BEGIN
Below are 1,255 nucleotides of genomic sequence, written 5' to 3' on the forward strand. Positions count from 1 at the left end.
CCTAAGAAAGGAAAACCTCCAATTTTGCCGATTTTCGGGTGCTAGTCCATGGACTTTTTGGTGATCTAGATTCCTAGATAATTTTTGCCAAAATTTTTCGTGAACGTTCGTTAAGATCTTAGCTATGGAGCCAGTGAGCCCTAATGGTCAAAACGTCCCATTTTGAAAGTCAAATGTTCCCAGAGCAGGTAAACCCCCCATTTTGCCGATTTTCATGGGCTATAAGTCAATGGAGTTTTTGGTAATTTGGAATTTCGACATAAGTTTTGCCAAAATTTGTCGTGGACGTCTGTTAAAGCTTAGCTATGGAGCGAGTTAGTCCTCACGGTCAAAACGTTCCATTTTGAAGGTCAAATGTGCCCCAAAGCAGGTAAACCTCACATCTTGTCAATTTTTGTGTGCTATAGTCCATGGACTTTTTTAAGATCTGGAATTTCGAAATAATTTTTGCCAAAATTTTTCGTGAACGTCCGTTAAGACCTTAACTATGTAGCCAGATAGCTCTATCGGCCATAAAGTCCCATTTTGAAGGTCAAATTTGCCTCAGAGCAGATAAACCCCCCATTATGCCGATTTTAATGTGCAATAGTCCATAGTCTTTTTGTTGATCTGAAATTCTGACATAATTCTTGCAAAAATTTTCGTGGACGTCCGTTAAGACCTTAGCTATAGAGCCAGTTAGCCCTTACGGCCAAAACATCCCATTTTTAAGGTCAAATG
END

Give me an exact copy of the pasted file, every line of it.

Below are 1,255 nucleotides of genomic sequence, written 5' to 3' on the forward strand. Positions count from 1 at the left end.
CCTAAGAAAGGAAAACCTCCAATTTTGCCGATTTTCGGGTGCTAGTCCATGGACTTTTTGGTGATCTAGATTCCTAGATAATTTTTGCCAAAATTTTTCGTGAACGTTCGTTAAGATCTTAGCTATGGAGCCAGTGAGCCCTAATGGTCAAAACGTCCCATTTTGAAAGTCAAATGTTCCCAGAGCAGGTAAACCCCCCATTTTGCCGATTTTCATGGGCTATAAGTCAATGGAGTTTTTGGTAATTTGGAATTTCGACATAAGTTTTGCCAAAATTTGTCGTGGACGTCTGTTAAAGCTTAGCTATGGAGCGAGTTAGTCCTCACGGTCAAAACGTTCCATTTTGAAGGTCAAATGTGCCCCAAAGCAGGTAAACCTCACATCTTGTCAATTTTTGTGTGCTATAGTCCATGGACTTTTTTAAGATCTGGAATTTCGAAATAATTTTTGCCAAAATTTTTCGTGAACGTCCGTTAAGACCTTAACTATGTAGCCAGATAGCTCTATCGGCCATAAAGTCCCATTTTGAAGGTCAAATTTGCCTCAGAGCAGATAAACCCCCCATTATGCCGATTTTAATGTGCAATAGTCCATAGTCTTTTTGTTGATCTGAAATTCTGACATAATTCTTGCAAAAATTTTCGTGGACGTCCGTTAAGACCTTAGCTATAGAGCCAGTTAGCCCTTACGGCCAAAACATCCCATTTTTAAGGTCAAATG